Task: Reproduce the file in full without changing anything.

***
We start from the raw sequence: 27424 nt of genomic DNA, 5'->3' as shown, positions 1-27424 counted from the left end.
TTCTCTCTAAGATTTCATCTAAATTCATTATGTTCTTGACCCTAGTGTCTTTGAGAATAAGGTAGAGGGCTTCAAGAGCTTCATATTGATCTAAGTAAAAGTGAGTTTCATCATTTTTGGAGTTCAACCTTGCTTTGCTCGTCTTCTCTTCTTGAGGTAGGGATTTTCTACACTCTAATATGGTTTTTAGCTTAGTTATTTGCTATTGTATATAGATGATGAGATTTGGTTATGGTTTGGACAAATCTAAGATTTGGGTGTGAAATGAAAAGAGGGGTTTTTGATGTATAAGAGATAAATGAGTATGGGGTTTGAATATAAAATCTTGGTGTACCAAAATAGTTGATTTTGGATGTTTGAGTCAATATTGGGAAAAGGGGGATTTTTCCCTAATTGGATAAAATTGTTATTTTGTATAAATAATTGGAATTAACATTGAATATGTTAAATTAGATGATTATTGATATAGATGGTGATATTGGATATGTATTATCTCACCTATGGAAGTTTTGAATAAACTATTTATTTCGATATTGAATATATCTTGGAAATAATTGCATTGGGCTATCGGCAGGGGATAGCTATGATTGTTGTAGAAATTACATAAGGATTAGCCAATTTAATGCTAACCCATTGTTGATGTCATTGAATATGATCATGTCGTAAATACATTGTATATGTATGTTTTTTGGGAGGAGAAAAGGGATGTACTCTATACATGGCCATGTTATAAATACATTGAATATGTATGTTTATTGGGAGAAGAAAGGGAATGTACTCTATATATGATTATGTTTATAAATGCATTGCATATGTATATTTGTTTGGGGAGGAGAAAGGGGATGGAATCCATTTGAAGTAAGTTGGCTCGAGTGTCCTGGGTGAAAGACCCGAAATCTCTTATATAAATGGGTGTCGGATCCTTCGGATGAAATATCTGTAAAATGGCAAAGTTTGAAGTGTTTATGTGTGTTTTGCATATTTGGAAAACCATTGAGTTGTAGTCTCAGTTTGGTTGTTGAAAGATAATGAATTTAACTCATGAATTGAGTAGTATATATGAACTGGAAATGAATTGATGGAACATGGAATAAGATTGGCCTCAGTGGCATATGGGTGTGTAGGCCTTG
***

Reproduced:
We start from the raw sequence: 27424 nt of genomic DNA, 5'->3' as shown, positions 1-27424 counted from the left end.
TTCTCTCTAAGATTTCATCTAAATTCATTATGTTCTTGACCCTAGTGTCTTTGAGAATAAGGTAGAGGGCTTCAAGAGCTTCATATTGATCTAAGTAAAAGTGAGTTTCATCATTTTTGGAGTTCAACCTTGCTTTGCTCGTCTTCTCTTCTTGAGGTAGGGATTTTCTACACTCTAATATGGTTTTTAGCTTAGTTATTTGCTATTGTATATAGATGATGAGATTTGGTTATGGTTTGGACAAATCTAAGATTTGGGTGTGAAATGAAAAGAGGGGTTTTTGATGTATAAGAGATAAATGAGTATGGGGTTTGAATATAAAATCTTGGTGTACCAAAATAGTTGATTTTGGATGTTTGAGTCAATATTGGGAAAAGGGGGATTTTTCCCTAATTGGATAAAATTGTTATTTTGTATAAATAATTGGAATTAACATTGAATATGTTAAATTAGATGATTATTGATATAGATGGTGATATTGGATATGTATTATCTCACCTATGGAAGTTTTGAATAAACTATTTATTTCGATATTGAATATATCTTGGAAATAATTGCATTGGGCTATCGGCAGGGGATAGCTATGATTGTTGTAGAAATTACATAAGGATTAGCCAATTTAATGCTAACCCATTGTTGATGTCATTGAATATGATCATGTCGTAAATACATTGTATATGTATGTTTTTTGGGAGGAGAAAAGGGATGTACTCTATACATGGCCATGTTATAAATACATTGAATATGTATGTTTATTGGGAGAAGAAAGGGAATGTACTCTATATATGATTATGTTTATAAATGCATTGCATATGTATATTTGTTTGGGGAGGAGAAAGGGGATGGAATCCATTTGAAGTAAGTTGGCTCGAGTGTCCTGGGTGAAAGACCCGAAATCTCTTATATAAATGGGTGTCGGATCCTTCGGATGAAATATCTGTAAAATGGCAAAGTTTGAAGTGTTTATGTGTGTTTTGCATATTTGGAAAACCATTGAGTTGTAGTCTCAGTTTGGTTGTTGAAAGATAATGAATTTAACTCATGAATTGAGTAGTATATATGAACTGGAAATGAATTGATGGAACATGGAATAAGATTGGCCTCAGTGGCATATGGGTGTGTAGGCCTTG